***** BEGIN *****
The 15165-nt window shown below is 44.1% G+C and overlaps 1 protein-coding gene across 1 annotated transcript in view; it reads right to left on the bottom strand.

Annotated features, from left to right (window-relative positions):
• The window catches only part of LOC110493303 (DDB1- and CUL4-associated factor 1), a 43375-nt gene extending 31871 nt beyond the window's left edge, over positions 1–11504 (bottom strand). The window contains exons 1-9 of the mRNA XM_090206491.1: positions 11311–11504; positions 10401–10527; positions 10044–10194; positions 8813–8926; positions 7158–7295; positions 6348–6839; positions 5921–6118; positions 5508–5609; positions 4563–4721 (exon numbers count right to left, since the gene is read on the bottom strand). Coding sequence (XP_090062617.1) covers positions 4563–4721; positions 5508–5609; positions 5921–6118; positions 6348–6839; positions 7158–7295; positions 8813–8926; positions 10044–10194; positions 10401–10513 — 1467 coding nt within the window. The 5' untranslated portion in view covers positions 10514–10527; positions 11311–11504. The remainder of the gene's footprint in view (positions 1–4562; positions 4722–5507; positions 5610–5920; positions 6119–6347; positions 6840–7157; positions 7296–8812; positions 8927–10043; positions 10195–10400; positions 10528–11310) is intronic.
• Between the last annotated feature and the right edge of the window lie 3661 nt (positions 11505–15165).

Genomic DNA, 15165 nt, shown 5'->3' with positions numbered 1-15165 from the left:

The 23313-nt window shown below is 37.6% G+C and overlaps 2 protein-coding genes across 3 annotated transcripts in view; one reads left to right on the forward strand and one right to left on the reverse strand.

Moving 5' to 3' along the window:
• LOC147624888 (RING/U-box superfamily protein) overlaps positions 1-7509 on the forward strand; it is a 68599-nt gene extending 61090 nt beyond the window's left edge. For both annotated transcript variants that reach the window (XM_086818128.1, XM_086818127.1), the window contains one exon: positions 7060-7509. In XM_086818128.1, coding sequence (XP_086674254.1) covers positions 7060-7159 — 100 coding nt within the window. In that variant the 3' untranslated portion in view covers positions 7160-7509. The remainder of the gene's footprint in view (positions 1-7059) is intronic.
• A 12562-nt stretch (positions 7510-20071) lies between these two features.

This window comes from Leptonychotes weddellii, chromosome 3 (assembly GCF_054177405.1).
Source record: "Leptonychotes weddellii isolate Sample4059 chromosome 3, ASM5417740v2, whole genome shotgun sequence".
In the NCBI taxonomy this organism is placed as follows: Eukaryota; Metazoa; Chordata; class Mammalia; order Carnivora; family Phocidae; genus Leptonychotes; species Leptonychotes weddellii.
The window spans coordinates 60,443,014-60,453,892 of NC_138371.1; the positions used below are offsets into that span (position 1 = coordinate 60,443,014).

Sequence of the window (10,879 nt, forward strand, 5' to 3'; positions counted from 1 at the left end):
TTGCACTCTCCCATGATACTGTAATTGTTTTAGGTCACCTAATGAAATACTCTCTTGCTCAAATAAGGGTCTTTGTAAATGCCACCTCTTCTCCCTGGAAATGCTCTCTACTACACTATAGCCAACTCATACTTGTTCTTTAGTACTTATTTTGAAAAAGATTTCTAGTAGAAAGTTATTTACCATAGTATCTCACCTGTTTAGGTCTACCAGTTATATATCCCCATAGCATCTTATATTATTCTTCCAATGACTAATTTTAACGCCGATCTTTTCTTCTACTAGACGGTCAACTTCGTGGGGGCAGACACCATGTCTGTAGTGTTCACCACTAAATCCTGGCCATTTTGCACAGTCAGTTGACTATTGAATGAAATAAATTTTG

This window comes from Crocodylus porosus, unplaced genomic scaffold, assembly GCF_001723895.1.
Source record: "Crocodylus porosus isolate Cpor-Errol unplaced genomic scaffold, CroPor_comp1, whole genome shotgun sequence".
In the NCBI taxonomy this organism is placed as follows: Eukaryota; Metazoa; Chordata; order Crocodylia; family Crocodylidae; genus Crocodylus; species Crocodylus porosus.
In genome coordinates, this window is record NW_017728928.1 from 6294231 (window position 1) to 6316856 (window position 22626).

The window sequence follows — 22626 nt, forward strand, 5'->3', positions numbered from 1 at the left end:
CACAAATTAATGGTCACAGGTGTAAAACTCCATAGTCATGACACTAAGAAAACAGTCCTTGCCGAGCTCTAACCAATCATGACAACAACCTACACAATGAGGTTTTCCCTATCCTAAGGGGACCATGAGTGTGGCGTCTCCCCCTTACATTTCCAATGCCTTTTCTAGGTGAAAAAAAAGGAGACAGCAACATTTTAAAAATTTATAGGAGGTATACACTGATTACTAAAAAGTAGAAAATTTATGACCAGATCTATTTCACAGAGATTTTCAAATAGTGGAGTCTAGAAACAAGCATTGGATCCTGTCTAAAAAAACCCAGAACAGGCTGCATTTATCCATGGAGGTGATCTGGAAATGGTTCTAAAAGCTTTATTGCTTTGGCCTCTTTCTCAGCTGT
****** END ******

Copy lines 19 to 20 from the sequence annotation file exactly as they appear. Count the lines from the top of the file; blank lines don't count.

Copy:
In genome coordinates, this window is record NW_017728928.1 from 6294231 (window position 1) to 6316856 (window position 22626).

The window sequence follows — 22626 nt, forward strand, 5'->3', positions numbered from 1 at the left end: